statistics to view the number of connections. 
Another indicator is if any of the log messages in /var/log/ltm mention port
exhaustion.
For more information, see the BIG-IP LTM documentation.
For more information on SNAT pools, see the Configuring SNATs chapter
in the Configuration Guide for Local Traffic Management.
To create the SNAT pool
1. On the Main tab, expand Local Traffic, and then click SNATs.
2. On the Menu Bar, click SNAT Pool List.
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3. Click the Create button.
4. In the Name box, type a name for this SNAT pool. In our example,
we type LSN-snat-pool.
5. In the IP Address box, type an otherwise unused IP address, and
click the Add button.
Repeat this step for each additional address needed, from your
calculation above.
6. Click Finished.
Figure 1 SNAT pool configuration
Using an iRule to choose a SNAT address (optional)
You can optionally define an iRule on the BIG-IP system that selects a
specific SNAT address. By default, the BIG-IP LTM picks address from the
SNAT pool in a round-robin fashion. Some applications or websites may
use multiple connections (or even multiple destinations) per session, and the
application may break if the client accesses from a different source IP. The
following simple iRule can be used to ensure client always uses the same
SNAT address.
This iRule picks a SNAT address related to the last octet of the client IP
address. For example, if the client address is 172.16.33.57, the BIG-IP
system uses the SNAT address 10.10.10.58 (notice the last octet is one
higher). This simple example assumes there are 64 SNAT addresses from
10.10.10.1 through 10.10.10.64.
To create the iRule
1. On the Main tab, expand Local Traffic, and then click iRules.
2. Click the Create button.
3. In the Name box, type a name. We type snat-pool-irule.
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Configuring IP Address Sharing in a Large Scale Network
4. In the Definition section, copy and paste the following iRule:
1
when CLIENT_ACCEPTED {
snat 10.10.10.[expr ( [getfield [IP::client_addr] "." 4] % 64 ) + 1 ]
2
3
}
5. Click Finished.
Note
This SNAT iRule overwrites the SNAT setting from the virtual server.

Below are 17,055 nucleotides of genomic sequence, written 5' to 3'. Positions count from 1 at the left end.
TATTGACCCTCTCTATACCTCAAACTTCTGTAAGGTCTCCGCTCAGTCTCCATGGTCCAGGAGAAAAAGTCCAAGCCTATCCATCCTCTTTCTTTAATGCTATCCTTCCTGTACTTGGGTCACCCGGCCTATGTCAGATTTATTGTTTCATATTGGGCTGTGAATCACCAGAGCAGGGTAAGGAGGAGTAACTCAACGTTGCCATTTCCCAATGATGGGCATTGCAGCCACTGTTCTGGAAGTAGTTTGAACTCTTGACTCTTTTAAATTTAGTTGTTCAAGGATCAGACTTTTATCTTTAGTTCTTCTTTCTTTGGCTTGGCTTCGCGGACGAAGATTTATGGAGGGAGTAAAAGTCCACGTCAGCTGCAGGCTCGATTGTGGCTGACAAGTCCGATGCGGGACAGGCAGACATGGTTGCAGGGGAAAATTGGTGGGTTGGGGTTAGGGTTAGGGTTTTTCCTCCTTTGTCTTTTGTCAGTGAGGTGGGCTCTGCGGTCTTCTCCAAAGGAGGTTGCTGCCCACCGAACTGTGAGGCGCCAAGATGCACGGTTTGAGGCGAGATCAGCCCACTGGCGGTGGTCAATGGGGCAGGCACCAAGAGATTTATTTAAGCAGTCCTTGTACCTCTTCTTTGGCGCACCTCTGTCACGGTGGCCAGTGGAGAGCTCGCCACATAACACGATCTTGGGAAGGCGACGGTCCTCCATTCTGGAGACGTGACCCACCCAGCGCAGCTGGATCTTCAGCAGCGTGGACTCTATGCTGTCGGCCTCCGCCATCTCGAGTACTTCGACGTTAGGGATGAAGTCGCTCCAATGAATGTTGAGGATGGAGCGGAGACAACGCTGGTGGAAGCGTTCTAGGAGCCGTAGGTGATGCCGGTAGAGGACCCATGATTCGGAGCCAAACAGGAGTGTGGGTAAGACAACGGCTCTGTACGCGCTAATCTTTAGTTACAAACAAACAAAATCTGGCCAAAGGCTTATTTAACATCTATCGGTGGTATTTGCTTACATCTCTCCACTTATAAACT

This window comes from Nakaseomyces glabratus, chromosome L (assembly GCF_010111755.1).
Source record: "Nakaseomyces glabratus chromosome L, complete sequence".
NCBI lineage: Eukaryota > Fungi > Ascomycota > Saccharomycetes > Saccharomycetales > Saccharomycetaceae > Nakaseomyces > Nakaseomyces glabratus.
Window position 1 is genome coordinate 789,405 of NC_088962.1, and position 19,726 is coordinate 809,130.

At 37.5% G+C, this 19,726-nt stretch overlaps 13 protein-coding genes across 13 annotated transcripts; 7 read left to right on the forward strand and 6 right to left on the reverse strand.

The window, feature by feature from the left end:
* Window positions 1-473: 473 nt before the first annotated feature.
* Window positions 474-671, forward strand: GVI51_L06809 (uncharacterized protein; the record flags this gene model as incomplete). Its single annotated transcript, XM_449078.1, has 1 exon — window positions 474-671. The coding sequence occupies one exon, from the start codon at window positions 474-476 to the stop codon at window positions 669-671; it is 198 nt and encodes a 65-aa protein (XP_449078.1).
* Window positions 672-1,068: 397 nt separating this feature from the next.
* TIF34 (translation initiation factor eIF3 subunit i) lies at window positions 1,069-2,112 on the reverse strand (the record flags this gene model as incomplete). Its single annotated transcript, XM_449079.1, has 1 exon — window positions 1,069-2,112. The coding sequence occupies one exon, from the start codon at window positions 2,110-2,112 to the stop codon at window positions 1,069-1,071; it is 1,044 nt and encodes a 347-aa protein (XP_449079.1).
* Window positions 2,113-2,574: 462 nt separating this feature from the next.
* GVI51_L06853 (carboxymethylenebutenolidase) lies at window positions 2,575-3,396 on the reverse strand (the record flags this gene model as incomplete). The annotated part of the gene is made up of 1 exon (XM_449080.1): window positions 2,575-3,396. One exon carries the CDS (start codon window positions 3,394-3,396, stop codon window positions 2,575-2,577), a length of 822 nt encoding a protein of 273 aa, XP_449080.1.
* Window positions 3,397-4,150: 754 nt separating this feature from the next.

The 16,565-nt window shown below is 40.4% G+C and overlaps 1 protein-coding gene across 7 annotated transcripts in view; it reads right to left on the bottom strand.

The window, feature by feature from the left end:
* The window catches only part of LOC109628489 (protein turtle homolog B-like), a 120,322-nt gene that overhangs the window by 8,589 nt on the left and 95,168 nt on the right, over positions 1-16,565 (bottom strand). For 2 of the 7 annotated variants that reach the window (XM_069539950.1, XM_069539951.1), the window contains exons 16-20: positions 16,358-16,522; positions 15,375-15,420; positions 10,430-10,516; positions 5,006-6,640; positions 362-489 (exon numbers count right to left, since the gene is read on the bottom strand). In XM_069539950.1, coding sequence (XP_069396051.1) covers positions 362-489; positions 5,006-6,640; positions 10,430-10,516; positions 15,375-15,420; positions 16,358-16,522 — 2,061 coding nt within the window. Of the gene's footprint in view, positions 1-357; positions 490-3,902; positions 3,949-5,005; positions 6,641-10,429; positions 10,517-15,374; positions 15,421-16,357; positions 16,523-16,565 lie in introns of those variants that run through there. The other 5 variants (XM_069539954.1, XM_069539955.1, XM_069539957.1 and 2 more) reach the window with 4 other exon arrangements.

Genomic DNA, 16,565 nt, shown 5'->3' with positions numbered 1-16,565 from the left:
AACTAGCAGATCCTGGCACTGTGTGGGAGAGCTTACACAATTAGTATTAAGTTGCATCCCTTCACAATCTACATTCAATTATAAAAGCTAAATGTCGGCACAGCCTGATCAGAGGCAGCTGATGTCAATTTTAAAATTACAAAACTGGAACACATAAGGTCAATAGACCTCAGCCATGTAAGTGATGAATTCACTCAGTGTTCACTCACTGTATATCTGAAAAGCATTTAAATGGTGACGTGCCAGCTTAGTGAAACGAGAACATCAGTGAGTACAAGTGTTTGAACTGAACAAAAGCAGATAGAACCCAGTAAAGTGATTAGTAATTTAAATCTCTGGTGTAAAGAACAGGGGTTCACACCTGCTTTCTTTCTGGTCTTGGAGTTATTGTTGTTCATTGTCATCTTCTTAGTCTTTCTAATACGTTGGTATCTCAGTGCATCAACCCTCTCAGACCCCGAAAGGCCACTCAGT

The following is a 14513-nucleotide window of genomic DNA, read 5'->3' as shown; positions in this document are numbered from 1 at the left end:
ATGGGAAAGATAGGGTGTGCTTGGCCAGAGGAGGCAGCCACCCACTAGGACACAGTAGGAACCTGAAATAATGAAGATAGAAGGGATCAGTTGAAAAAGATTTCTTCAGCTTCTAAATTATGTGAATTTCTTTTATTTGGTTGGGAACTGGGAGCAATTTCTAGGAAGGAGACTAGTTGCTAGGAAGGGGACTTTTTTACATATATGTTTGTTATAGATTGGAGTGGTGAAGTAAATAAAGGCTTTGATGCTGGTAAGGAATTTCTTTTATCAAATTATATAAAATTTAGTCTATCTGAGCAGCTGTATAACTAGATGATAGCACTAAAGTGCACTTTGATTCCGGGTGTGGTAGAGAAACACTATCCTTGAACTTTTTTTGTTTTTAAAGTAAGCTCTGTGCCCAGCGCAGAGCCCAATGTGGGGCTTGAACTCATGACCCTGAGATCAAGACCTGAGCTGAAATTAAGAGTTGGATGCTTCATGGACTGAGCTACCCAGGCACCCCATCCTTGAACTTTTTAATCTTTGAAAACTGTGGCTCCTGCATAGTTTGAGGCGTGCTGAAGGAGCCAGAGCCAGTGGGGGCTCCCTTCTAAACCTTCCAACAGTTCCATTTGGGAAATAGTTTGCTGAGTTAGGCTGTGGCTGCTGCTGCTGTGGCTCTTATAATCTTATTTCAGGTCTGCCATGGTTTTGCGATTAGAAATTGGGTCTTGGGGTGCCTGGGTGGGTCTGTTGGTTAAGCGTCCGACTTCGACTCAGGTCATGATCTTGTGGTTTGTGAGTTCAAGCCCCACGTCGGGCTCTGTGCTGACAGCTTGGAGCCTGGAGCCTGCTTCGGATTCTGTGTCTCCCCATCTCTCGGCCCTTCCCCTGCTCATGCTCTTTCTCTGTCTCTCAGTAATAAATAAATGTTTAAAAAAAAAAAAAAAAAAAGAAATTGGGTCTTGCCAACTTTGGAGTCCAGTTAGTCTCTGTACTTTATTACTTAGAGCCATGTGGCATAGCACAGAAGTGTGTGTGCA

Creating the wildcard virtual server
The next task it to configure a wildcard virtual server that contains the
SNAT pool you created.
By default, this wildcard virtual server is enabled on all VLANs. As an
optional step for added security, you can lock down the virtual server to
specific VLANs in step 11.
To create the wildcard virtual server
1. On the Main tab, expand Local Traffic, and then click Virtual
Servers.
2. Click the Create button.
3. In the Name box, type a name. We type LSN_wildcard.
4. In the Destination row, click the Network option button.
5. In the Address box, type 0.0.0.0.
6. In the Mask box, type 0.0.0.0.
7. In the Service Port box, type * or select *All Ports from the list.
8. From the Configuration list, select Advanced.
9. From the Type list, select Forwarding (IP).
10. From the Protocol list, select *All Protocols.
11. Optional: From the VLAN and Tunnel Traffic (or VLAN Traffic
in some versions) list, select Enabled on. 
From the Available list, select the appropriate VLANs and then
click the Add (<<) button.
12. From the SNAT Pool list, select the SNAT Pool you created in
Creating the SNAT Pool. In our example, we select lns-snat-pool.
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13. Optional: If you created the iRule in Using an iRule to choose a
SNAT address (optional), in the Resources section, from the iRule
Available list, select the iRule you created and click the Add (<<)
button.
14. Click Finished.
Figure 2 Wildcard virtual server configuration (truncated)
Note
Because this is a forwarding virtual server, the BIG-IP system forwards
traffic based on routing. You may need to configure a default gateway on the
BIG-IP LTM. See the online help or BIG-IP documentation for more
information.
Supporting NAT with active FTP mode (optional)
To support active mode FTP traffic from clients, you need to configure an
additional wildcard virtual server and apply an FTP profile to it. We create
this virtual server so the BIG-IP system can detect the ephemeral data port
which the client opens, and rewrite it to the SNAT address/available
5
Configuring IP Address Sharing in a Large Scale Network
ephemeral port. The BIG-IP system also listens on the address/port (that it
rewrites) and translates it to the actual address/port to which the client is
listening.
The first task in this section is to create a FTP profile.
To create the FTP profile
1. On the Main tab, expand Local Traffic, and then click Profiles.
The HTTP Profiles screen opens.
2. On the Menu bar, from the Services menu, click FTP.
3. Click the Create button.
4. In the Name box, type a name. In our example, we type LSN-ftp.
5. Configure any of the settings as applicable for your configuration.
In our example, we leave the defaults.
6. Click Finished.
Next we create the virtual server.
To create the wildcard virtual server
1. On the Main tab, expand Local Traffic, and then click Virtual
Servers.
2. Click the Create button.